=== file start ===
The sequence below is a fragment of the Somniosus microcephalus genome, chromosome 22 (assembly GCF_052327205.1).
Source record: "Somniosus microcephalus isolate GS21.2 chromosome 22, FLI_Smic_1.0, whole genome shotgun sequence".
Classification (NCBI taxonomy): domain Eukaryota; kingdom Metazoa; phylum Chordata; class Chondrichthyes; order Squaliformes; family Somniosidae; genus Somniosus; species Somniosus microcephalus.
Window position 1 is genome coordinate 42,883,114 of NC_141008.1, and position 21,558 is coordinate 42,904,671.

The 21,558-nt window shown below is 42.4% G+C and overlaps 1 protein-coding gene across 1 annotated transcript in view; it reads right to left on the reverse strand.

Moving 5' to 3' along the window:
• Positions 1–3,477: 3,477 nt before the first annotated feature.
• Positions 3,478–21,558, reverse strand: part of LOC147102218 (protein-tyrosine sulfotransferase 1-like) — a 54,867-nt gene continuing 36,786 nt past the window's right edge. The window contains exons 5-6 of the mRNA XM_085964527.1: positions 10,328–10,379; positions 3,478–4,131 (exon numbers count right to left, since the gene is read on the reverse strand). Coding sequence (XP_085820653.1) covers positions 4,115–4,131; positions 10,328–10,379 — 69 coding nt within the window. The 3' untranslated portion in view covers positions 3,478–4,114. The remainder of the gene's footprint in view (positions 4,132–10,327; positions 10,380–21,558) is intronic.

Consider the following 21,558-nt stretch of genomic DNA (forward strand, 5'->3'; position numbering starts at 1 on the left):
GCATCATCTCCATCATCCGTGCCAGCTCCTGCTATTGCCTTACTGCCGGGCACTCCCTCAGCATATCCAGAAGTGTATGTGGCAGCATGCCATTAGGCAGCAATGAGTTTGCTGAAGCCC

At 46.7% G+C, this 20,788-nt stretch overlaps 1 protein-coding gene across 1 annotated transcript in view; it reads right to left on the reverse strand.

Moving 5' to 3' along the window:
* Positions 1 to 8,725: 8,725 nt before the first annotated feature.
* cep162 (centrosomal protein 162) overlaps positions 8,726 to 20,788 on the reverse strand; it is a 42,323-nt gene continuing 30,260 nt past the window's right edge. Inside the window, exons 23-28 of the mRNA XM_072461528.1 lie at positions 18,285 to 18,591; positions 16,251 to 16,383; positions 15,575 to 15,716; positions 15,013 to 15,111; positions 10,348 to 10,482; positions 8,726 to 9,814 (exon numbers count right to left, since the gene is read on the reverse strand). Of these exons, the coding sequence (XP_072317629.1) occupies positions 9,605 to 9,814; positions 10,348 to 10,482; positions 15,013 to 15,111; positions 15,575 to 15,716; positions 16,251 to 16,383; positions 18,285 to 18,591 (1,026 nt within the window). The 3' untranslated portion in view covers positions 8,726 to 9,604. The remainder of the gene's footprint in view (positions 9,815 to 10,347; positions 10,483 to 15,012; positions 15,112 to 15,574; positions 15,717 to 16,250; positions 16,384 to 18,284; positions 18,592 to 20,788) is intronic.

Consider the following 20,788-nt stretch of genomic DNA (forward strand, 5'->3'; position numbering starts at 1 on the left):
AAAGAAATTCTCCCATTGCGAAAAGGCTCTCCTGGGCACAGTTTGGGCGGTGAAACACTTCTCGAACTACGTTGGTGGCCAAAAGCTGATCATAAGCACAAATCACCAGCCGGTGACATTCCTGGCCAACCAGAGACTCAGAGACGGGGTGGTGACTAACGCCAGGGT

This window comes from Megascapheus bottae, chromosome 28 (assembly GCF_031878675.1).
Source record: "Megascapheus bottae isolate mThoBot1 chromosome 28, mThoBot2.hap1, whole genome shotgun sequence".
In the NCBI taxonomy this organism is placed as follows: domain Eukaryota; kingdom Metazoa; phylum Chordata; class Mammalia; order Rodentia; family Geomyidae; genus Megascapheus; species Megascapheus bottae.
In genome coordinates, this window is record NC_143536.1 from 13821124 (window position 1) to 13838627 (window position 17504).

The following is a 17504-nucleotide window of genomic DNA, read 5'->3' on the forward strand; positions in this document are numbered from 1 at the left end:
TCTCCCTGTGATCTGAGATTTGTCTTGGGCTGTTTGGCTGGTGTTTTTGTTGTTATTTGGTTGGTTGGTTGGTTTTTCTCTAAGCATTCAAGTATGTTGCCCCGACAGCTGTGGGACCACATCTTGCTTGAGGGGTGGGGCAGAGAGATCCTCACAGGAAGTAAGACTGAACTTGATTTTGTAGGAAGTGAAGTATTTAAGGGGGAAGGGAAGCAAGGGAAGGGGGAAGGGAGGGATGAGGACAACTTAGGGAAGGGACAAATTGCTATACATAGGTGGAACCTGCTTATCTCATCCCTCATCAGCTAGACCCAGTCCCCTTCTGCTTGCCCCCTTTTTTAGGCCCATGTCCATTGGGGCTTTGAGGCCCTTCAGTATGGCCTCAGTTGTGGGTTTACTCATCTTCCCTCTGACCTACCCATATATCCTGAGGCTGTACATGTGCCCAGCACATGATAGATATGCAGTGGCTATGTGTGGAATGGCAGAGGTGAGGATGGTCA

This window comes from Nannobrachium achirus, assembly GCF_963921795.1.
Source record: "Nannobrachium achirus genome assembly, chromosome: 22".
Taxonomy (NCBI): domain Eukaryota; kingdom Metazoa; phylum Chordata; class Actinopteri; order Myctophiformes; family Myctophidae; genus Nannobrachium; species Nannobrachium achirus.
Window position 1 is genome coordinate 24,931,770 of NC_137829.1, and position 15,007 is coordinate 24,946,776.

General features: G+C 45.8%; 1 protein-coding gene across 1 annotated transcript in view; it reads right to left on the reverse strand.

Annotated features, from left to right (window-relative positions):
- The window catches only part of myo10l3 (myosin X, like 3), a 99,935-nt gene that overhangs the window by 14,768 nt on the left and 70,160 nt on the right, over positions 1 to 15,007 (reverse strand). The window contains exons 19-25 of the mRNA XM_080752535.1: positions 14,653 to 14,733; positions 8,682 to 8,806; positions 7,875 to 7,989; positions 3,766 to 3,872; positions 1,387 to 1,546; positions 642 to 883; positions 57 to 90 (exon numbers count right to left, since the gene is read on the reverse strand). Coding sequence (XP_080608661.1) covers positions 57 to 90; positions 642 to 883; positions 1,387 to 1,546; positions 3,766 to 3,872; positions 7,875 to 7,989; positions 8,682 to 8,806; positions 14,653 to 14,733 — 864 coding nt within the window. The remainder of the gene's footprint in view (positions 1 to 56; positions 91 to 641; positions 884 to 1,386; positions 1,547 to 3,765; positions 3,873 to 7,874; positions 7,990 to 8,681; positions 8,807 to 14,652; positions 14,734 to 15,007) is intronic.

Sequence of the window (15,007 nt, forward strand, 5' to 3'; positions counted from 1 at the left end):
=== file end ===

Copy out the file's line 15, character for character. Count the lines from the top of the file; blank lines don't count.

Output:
Consider the following 20,788-nt stretch of genomic DNA (forward strand, 5'->3'; position numbering starts at 1 on the left):